In the post-World War II period, each generation was encouraged to expect higher living standards than its predecessor. Steady improvements in living standards were founded upon a good job, a nice home and an early and comfortable retirement. Today, the basic foundation of these expectations, continuous strong economic growth, is under threat.
The reality is that these elements that citizens in developed nations took for granted were based on fragile foundations. In the period leading up to the 2007-2008 crisis, around half the economic growth in the world was based on increasing borrowings. The crisis highlighted the problems of unsustainable, high levels of debt. Now, as existing borrowings must be reduced, economic activity has stagnated.
The slowdown is also affected by the demographics of aging in many societies, rising inequality, slowdowns in innovation and productivity, and decreasing returns on investment in energy and food with resulting higher prices as well as the impact of climate change.
Middle class dream: The economic growth enjoyed during the post WWII period is today under threat
Work is increasingly fractionalised and out-sourced to the lowest cost supplier, anywhere in the world. The process is no longer confined to low skill jobs, such as textiles or simple manufacturing but increasingly encompasses more complex tasks and even professional activities. Technology also de-skills jobs and alters business models. In turn, this changes the work available, the rates of pay and working conditions.
The work force is increasingly stratified between those whose skills are in demand and the rest. It is stratified between older workers with salaried employment and related benefits and newer workers hired on fixed contracts with lower entitlements.
Casual or contract work, often of short duration lowers effective earnings, because of the absence of benefits with employees bearing the cost of un and under employment, sick leave, training and tools of trade. It also reduces income security.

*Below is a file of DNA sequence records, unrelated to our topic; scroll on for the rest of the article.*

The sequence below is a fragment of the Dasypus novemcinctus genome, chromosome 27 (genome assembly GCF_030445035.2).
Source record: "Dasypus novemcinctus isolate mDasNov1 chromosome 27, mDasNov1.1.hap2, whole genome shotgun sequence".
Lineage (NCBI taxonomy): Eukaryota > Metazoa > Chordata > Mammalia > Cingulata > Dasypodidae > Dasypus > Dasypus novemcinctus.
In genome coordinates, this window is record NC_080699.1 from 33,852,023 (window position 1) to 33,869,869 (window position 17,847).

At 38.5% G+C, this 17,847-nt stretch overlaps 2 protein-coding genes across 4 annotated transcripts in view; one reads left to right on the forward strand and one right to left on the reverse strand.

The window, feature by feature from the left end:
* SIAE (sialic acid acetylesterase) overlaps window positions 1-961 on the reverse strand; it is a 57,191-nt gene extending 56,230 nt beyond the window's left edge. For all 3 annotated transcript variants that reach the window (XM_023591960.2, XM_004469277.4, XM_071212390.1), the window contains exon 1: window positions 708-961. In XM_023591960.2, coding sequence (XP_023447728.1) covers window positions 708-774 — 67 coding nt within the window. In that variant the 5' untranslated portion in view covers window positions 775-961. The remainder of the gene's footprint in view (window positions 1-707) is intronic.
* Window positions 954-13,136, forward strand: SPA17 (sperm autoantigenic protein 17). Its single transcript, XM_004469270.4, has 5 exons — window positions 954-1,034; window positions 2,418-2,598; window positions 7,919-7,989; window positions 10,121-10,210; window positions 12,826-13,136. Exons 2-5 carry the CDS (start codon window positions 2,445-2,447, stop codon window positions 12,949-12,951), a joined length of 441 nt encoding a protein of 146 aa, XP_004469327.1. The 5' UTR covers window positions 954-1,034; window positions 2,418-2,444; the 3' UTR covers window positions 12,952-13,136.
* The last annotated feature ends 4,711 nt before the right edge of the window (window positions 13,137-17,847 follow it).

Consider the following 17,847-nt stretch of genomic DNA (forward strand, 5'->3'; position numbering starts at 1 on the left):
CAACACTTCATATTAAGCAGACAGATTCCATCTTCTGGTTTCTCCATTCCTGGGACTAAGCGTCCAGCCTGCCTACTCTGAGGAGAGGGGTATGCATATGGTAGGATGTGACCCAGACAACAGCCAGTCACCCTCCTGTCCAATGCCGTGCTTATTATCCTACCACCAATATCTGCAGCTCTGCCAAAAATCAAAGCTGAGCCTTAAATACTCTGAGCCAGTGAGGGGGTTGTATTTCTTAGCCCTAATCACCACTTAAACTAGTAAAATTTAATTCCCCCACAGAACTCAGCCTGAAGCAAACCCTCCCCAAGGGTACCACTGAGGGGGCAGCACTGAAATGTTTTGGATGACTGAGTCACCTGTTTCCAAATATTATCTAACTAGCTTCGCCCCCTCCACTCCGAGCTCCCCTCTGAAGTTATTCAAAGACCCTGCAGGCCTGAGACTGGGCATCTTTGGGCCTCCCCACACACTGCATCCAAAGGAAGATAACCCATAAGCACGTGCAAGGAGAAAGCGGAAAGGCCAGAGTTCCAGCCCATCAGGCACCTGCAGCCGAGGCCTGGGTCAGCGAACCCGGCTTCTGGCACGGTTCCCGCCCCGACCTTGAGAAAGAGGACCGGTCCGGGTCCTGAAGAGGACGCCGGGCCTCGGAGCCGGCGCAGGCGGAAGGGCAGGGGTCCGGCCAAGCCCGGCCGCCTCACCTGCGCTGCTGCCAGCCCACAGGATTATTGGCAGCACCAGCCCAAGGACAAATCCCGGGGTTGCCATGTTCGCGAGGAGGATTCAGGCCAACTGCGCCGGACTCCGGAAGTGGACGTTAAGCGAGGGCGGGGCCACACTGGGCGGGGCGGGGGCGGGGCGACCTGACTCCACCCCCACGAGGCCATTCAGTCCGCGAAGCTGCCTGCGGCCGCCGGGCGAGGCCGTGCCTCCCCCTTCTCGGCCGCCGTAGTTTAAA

In the period until 2008, home ownership rates increased, providing secure shelter and also becoming an important store of wealth.
Policy actions of governments to alleviate the effects of the 2007-08 crisis have distorted property markets. Ultra-low interest rates and quantitative easing, a policy where central banks provide abundant liquidity to governments and the economy, have artificially boosted house prices.
Priced out: As house prices spiral out of control, younger generations struggle to get on the housing ladder
Designed to restore household balance sheets to encourage consumption and also protect the financial system, which is heavily exposed to a sharp fall in house prices, the policies have increased prices of existing houses rather than significantly increasing construction of new houses. This has increasingly priced new homebuyers out of the housing market.
Where they are able to purchase, most people take on high levels of mortgage debt and commit a high proportion of their income to meeting repayments, despite low interest rates.
Retirement income was once provided by defined benefit pension schemes underwritten by governments and employers, where workers received pensions based on their final salaries that were indexed to inflation to maintain purchasing power. Aging populations and also changing workforces make such schemes unworkable.
The unsustainable burden on the current workforce means that the promised entitlements will need to be re-negotiated, increasing the retirement age, reducing or eliminating automatic adjustments for cost-of-living adjustment or decreasing benefit levels.
Bleak outlook: Most workers will have to work much longer, perhaps until death
Anticipating the difficulties, many countries and companies discontinued DB schemes, replacing them with defined contribution schemes, where the final payout is based on employee savings augmented by employer payments and investment earnings.
Under DC schemes, the risk of retirement income is transferred to the beneficiary. He or she is responsible for the level of savings, investment returns, increases in costs and the risk of longevity.
In many cases, DC schemes may prove unable to provide a satisfactory level of retirement income. A high proportion of households will run through retirement savings in their lifetimes, leaving them dependent for financial support on the states, whose increasingly stretched finances will force them to reduce benefits or limit entitlements to only the most needy.
Unable to build adequate savings and with an inadequate social safety net, retirement will become a luxury, available to only a small part of the population. Most workers will have to work much longer, perhaps as long as they are physically capable or until death.